Page 104

 

  1. Human beings have an inner sense of themselves as female, male, or a position between the two, known as gender identity.

Answer: T

Type: Factual

Page 104

 

  1. Transvestitism is a sociocultural expression of cross-genderism.

Answer: T

Type: Factual

Page 121

 

  1. The gene that appears to trigger the development of male organs is called the DSS gene.

Answer: F

Type: Factual

Page 108

 

  1. In females, the Müllerian ducts develop into the uterus, fallopian tubes, and part of the vagina.

Answer: T

Type: Conceptual

Page 109

 

  1. Research has found gender differences in the number and location of in the hypothalamus.

Answer: T

Type: Factual

Page 110

 

  1. Individuals diagnosed as having AIS are genetic males who have developed normal-appearing female genitals and incomplete internal organs.

Answer: T

Type: Conceptual

Page 113

 

  1. Giving soft, cuddly toys to infant girls and hard, cold toys to infant boys is an example of differential socialization.

Answer: T

Type: Conceptual

Page 115

 

  1. The term androgyny refers to a type of gender neutrality ― that is, displaying neither traditionally feminine personality traits nor traditionally masculine ones.

Answer: F

Type: Factual

Page 120

 

  1. Carol Gilligan’s study in 1990 found that girls enter a repression phase during adolescence.

Answer: T

Type: Factual

Page 127

 

  1. Feminists are women whose primary aim is to improve the status of feminine traits.

Answer: F

Type: Factual

Page 129

 

  1. Because transgendered people cross socially determined barriers relating to gender expression, they may be met with harsh judgment and prejudice.

Answer: T

Type: Factual

Page 120

 

Short Answer

 

  1. Distinguish between the terms gender identity and gender role.

Answer: Gender identity is the inner sense of being male or female or some position between the two.  Gender role is the outward expression of gender identity.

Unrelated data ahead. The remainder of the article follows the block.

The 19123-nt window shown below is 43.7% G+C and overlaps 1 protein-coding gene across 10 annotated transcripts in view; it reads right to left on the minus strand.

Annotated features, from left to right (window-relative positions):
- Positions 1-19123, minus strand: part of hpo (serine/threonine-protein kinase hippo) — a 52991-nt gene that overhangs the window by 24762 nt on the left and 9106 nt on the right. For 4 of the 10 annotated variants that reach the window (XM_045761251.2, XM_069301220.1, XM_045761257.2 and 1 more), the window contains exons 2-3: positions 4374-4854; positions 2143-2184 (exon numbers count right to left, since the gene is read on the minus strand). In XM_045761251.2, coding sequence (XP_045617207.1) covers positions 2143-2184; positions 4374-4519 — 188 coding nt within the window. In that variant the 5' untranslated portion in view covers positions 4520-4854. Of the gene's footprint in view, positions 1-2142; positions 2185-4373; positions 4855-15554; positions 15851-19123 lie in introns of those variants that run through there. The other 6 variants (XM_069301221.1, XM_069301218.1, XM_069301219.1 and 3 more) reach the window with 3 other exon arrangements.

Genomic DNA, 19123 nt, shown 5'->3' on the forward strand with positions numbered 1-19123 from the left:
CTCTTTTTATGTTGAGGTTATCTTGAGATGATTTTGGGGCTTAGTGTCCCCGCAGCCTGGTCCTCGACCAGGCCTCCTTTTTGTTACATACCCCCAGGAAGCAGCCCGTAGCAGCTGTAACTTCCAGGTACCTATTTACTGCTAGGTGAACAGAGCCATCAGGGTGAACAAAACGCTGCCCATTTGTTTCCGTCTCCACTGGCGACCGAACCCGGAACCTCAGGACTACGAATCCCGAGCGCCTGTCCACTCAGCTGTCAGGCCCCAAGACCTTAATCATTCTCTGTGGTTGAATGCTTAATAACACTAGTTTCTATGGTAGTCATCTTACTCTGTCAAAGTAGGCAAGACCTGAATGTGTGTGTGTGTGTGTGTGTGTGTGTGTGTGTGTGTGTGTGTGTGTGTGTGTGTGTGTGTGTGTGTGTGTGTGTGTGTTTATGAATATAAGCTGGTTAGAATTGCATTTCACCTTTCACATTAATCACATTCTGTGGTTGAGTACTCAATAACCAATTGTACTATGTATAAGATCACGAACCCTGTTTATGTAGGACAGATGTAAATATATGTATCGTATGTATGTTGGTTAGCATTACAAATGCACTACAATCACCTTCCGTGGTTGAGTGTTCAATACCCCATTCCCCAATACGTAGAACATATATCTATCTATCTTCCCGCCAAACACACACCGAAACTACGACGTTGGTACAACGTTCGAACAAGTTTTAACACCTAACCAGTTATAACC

Type: Factual

Pages 104-105

 

  1. Briefly describe how chromosomes combine under normal conditions to begin the process of sexual differentiation.

Answer: Both male and female gametes contain 23 chromosomes, one of which is a sex chromosome. The sperm carries either an X or a Y chromosome.  The egg carries an X chromosome. If an X-bearing chromosome fertilizes an egg, the result is an XX combination, which produces a female. If a Y-bearing chromosome fertilizes an egg, the result is an XY combination, which produces a male.

Type: Conceptual

Pages 107-108

 

  1. What are the functions of SRY and DHT?

Answer: SRY, a region of the Y chromosome, controls the process by which testes are formed in males. DHT — dihydrotestosterone — is a chemical that must be present for the development of the testes, scrotum, and penis in the fetus.

Type: Conceptual

Page 108 and 110

 

  1. What is the difference between true hermaphrodites and pseudohermaphrodites?

Answer: True hermaphrodites have one ovary and one testis. Pseudohermaphrodites have either testes or ovaries but not both, along with some genitals of the other sex.

Type: Conceptual

Page 104

 

  1. What are berdaches and hijras?

Answer: Berdache was a role given to males among the Native American Plains Indians who did not have the skills or interests required by the traditional male role in that culture. Berdaches were said to have special powers and often were shamans. The hijras of India are given elements of both male and female roles and are considered sacred.

Type: Factual

Page 104

 

  1. What is the function of the H-Y antigen?

Answer: This chemical agent helps transform the undifferentiated fetal gonad into testes.

Type: Factual

Page 109

 

  1. What hormones are necessary for the undifferentiated fetal genital tubercle to take on the characteristic shape of the female external genitals?

Answer: It appears that no hormones are necessary for this development and that in the absence of DHT, tubercles take on the female shape.

Type: Factual

Page 110

 

  1. Explain what is meant by differential socialization.

Answer: This is the process of treating boys and girls differently as they grow up.

Type: Factual

Page 115

 

  1. Explain the concept of androgyny and offer at least one example.

Answer: Androgyny refers to the strong presence of both masculine and feminine traits and behaviors in one person. In traditional U.S. culture, a person who is both aggressive and gentle would be considered androgynous, as Bem uses the term.